happen. All I have to say is tha1 these p.eople who see no good in thh countl--y ought to ask themselve~ why they live here. Why no1 consider defecting to Italy or ever, Engiand where inflation is high. Maybe then they'd realize how gooc it is to be an American citizen.
I know it appears as though I arr. the biggest patriot ever to live. No, I am only saying I think it is higli time Americans began to look upoll their citizenship as a privilege, not a penance. Of course there are thing~ that need to be changed, but that'~ true witl! anything. America need~ more love and respect in order tc remain the country it is. If it weren't for people who cared we might still be a part of Britain. Perhaps we could conquer some o1 the problems we have by caring enough to get involved, for it's a cinch that criticism itself will not change anything. Americans have got to stand up for what they've got with love and respect.

Page 4
Anti Alex
By Kathy McGinnis

Alex and the Gypsy is a soap opera for the big -screen. This movie, which 20th Century Fox has so haphazardly put together, can be compared to an evening with Mary Hartman. Alex and the Gypsy, Alex and the Gypsy, is nothing more than an hour and a half preview, and just as it starts, it ends. Jack Lemmon squeezes out a sour performance as he theatrically suffers through this tiring script. Lemmon portrays an overaged, underloved, cradle-robbing bailbondsman. With this type of uninteresting character, the movie never gets off the ground. Genevieve Bujold is the best she'll ever be, which isn't much. Bujold plays a not-getting-any-younger, worndown gypsy.
Some of the lines in this boring movie are amusing, but not enough to hold it together.
It's a shame to see a good actor such as Jack Lemmon suffer from a script lacking in ideas. However, if you're an avid fan of Jack Lemmon, and the kind of person who won't miss a performance of his, go see it ..... The best of Luck.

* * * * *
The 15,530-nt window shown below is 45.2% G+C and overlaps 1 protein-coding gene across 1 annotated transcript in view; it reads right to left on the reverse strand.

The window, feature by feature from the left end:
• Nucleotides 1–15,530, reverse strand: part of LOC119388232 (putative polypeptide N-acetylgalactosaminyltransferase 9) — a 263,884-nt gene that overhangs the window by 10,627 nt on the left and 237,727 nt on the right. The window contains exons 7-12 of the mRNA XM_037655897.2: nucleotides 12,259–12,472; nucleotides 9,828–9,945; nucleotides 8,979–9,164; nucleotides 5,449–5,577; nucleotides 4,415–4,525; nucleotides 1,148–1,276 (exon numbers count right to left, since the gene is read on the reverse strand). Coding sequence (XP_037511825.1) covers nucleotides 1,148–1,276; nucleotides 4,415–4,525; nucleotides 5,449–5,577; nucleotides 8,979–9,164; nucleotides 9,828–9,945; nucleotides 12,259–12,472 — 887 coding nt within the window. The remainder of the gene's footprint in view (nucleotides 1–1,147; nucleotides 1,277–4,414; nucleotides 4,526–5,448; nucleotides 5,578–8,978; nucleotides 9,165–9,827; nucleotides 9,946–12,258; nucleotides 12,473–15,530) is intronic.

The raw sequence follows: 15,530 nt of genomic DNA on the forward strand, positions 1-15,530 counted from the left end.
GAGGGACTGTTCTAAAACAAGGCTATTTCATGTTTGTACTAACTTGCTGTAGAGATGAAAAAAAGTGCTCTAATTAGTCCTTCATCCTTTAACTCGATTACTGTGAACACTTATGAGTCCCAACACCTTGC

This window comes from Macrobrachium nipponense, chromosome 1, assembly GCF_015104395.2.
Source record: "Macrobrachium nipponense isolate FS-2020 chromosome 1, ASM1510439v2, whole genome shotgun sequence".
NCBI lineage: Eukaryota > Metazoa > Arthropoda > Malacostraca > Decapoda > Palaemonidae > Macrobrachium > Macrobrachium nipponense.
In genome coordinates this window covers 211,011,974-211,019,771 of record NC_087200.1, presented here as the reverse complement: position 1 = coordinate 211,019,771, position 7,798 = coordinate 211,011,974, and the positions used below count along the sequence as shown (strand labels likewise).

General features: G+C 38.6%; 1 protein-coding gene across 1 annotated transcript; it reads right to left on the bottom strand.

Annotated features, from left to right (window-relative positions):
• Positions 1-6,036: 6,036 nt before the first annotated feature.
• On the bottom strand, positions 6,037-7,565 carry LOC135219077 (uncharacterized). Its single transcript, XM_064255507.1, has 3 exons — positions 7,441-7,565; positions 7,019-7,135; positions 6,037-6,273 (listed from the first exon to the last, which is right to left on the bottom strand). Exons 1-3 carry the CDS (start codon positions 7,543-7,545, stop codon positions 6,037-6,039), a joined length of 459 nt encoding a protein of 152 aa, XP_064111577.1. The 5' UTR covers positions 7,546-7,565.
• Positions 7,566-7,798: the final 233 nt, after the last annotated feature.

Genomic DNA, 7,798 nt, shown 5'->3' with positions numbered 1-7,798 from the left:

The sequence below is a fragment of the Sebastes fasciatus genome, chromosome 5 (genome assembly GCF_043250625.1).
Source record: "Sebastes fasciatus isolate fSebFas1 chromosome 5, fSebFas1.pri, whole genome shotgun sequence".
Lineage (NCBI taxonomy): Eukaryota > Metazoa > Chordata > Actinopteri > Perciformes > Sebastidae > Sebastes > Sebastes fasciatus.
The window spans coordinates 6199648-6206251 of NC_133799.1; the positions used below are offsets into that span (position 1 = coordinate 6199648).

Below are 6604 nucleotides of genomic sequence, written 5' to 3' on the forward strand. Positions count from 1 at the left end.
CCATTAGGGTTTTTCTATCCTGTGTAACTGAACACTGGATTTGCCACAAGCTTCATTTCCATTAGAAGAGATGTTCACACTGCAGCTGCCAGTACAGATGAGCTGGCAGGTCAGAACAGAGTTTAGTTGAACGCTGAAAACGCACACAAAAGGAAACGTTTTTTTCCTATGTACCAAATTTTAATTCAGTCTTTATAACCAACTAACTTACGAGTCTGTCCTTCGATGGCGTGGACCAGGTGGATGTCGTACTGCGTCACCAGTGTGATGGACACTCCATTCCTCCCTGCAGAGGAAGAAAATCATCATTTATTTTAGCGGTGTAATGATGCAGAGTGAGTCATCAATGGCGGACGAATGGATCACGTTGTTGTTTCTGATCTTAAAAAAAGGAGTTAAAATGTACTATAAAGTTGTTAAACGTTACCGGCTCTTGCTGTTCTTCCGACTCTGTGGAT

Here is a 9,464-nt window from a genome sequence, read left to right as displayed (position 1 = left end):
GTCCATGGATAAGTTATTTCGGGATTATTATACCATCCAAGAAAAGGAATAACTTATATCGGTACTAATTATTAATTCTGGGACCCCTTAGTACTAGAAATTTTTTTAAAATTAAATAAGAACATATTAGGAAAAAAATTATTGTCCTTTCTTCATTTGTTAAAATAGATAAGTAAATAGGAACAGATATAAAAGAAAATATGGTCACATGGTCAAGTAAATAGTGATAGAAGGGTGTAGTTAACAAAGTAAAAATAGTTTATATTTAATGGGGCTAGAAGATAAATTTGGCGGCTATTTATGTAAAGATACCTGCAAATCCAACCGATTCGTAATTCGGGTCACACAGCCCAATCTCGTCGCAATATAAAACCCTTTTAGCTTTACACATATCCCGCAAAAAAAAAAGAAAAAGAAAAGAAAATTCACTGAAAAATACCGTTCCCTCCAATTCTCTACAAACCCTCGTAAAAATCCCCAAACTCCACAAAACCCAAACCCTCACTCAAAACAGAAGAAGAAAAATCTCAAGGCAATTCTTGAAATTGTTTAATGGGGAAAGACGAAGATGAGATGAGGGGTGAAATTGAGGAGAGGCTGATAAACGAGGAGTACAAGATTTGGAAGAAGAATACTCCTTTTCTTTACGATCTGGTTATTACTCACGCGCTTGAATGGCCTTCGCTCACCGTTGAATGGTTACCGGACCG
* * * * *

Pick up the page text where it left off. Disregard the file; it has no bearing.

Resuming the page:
Stereo Speaker
By Jim James

Many people own beautiful stereo systems, but are not getting the most out of them because they have not set them up properly. The arrangement of the stereo in your room, particularly speaker placement and wiring, has a lot to do with the way the system sounds.
On the back of every speaker and on the speaker connections of every amplifier are a pair of marks called "phasing marks." These symbols, usually a "+" and "-," are important to watch when wiring your speakers. Obviously, the"+" on the amp should be connected to the"+" on the speaker, etc. It is important that both sides be wired the same or a condition known as being "out of phase" can occur, seriously affecting the sound's fidelity.
Speakers must be placed far enough apart in order to allow the difference between the two channels to be noticeable; however, not so far apart that the sound fails to effectively blend. In small rooms or apartments the optimum location is usually in the corners. This gives good separation and keeps the speakers out of the way. In larger rooms the corners may be too far apart. In this case the best thing to do is move the speakers around until you get the best sound.